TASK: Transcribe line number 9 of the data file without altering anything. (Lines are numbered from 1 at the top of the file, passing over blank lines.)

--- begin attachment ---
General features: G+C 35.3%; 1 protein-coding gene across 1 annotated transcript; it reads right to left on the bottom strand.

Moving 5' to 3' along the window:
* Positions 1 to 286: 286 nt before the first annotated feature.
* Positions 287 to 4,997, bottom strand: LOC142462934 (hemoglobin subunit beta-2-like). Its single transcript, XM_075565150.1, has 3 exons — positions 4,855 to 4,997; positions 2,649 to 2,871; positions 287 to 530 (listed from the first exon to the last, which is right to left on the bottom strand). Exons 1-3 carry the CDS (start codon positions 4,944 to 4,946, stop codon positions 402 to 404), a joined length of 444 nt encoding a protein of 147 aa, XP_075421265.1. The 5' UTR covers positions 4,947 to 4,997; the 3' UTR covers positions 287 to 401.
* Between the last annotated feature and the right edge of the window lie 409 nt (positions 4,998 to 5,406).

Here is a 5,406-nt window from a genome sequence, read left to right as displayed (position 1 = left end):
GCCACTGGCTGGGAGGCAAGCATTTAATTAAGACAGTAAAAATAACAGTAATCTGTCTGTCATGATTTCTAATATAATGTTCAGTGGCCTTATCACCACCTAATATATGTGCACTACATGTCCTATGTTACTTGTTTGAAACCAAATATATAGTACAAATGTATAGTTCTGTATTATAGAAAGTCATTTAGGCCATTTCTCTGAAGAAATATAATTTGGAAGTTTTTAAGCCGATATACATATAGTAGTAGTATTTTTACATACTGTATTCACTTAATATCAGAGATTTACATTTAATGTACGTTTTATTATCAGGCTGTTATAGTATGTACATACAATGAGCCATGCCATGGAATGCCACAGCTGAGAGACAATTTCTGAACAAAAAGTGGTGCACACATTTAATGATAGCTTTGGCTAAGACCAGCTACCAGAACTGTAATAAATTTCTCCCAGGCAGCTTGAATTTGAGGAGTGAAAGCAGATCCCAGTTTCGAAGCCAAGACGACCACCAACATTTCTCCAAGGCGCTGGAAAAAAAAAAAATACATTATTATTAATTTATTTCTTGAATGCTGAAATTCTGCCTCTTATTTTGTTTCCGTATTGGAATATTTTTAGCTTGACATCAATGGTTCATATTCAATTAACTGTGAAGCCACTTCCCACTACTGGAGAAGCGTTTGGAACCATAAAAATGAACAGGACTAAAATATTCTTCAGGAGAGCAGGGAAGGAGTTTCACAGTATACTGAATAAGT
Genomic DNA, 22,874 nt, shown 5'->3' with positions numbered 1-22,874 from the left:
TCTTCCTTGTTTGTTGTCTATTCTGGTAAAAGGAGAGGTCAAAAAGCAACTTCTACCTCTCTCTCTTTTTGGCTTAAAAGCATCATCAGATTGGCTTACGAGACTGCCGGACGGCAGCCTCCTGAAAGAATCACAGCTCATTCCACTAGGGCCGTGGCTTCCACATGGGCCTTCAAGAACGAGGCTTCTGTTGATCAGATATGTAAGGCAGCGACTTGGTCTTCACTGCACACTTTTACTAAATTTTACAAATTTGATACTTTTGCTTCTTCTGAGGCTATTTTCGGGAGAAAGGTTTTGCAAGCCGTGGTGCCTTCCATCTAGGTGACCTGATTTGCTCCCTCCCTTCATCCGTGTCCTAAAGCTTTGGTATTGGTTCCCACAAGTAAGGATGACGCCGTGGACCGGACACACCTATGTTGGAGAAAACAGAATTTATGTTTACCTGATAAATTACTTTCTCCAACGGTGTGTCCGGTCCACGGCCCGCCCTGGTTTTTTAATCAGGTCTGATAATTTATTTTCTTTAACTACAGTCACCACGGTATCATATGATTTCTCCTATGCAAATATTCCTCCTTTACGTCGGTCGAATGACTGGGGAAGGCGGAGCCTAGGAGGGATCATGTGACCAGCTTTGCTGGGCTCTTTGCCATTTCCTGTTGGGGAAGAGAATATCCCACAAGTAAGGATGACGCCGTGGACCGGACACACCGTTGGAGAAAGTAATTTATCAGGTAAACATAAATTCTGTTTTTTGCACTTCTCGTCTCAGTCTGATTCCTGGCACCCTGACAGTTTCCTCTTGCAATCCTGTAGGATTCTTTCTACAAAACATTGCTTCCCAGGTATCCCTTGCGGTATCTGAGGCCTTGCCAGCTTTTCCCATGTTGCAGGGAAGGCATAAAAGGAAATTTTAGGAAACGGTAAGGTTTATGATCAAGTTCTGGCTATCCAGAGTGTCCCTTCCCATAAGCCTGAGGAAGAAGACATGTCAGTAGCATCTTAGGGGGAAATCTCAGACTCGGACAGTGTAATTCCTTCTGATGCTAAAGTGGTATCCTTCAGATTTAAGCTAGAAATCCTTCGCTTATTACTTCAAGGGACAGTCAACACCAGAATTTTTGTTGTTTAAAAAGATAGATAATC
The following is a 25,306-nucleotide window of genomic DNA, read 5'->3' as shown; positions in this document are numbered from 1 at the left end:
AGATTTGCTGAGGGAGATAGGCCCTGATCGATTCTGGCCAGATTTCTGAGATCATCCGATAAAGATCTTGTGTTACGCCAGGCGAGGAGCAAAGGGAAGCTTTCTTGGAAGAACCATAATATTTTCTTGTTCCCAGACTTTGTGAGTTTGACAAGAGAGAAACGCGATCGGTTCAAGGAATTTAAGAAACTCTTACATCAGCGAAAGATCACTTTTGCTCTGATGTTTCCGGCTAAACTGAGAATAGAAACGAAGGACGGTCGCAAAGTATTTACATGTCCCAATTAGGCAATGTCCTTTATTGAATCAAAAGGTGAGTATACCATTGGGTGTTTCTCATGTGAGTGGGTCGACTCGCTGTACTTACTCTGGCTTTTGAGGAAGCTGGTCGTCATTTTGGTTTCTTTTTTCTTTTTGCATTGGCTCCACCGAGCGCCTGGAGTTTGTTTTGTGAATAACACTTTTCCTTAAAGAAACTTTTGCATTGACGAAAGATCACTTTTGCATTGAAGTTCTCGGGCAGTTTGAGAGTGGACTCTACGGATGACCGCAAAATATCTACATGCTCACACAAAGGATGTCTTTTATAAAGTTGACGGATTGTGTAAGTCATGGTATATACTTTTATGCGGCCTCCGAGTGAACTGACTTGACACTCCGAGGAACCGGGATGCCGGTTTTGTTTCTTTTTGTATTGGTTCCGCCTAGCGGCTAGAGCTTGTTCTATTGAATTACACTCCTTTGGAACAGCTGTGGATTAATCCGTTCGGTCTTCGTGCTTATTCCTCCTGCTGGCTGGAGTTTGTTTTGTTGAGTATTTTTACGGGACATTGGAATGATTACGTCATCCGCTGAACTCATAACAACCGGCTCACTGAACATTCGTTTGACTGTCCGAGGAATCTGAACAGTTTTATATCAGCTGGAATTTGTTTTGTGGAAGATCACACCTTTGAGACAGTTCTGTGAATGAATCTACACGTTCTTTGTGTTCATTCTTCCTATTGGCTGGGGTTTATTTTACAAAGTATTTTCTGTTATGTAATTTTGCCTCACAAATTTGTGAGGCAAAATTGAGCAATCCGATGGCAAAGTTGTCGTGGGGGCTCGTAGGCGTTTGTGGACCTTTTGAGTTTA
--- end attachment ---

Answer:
TCTTCCTTGTTTGTTGTCTATTCTGGTAAAAGGAGAGGTCAAAAAGCAACTTCTACCTCTCTCTCTTTTTGGCTTAAAAGCATCATCAGATTGGCTTACGAGACTGCCGGACGGCAGCCTCCTGAAAGAATCACAGCTCATTCCACTAGGGCCGTGGCTTCCACATGGGCCTTCAAGAACGAGGCTTCTGTTGATCAGATATGTAAGGCAGCGACTTGGTCTTCACTGCACACTTTTACTAAATTTTACAAATTTGATACTTTTGCTTCTTCTGAGGCTATTTTCGGGAGAAAGGTTTTGCAAGCCGTGGTGCCTTCCATCTAGGTGACCTGATTTGCTCCCTCCCTTCATCCGTGTCCTAAAGCTTTGGTATTGGTTCCCACAAGTAAGGATGACGCCGTGGACCGGACACACCTATGTTGGAGAAAACAGAATTTATGTTTACCTGATAAATTACTTTCTCCAACGGTGTGTCCGGTCCACGGCCCGCCCTGGTTTTTTAATCAGGTCTGATAATTTATTTTCTTTAACTACAGTCACCACGGTATCATATGATTTCTCCTATGCAAATATTCCTCCTTTACGTCGGTCGAATGACTGGGGAAGGCGGAGCCTAGGAGGGATCATGTGACCAGCTTTGCTGGGCTCTTTGCCATTTCCTGTTGGGGAAGAGAATATCCCACAAGTAAGGATGACGCCGTGGACCGGACACACCGTTGGAGAAAGTAATTTATCAGGTAAACATAAATTCTGTTTTTTGCACTTCTCGTCTCAGTCTGATTCCTGGCACCCTGACAGTTTCCTCTTGCAATCCTGTAGGATTCTTTCTACAAAACATTGCTTCCCAGGTATCCCTTGCGGTATCTGAGGCCTTGCCAGCTTTTCCCATGTTGCAGGGAAGGCATAAAAGGAAATTTTAGGAAACGGTAAGGTTTATGATCAAGTTCTGGCTATCCAGAGTGTCCCTTCCCATAAGCCTGAGGAAGAAGACATGTCAGTAGCATCTTAGGGGGAAATCTCAGACTCGGACAGTGTAATTCCTTCTGATGCTAAAGTGGTATCCTTCAGATTTAAGCTAGAAATCCTTCGCTTATTACTTCAAGGGACAGTCAACACCAGAATTTTTGTTGTTTAAAAAGATAGATAATC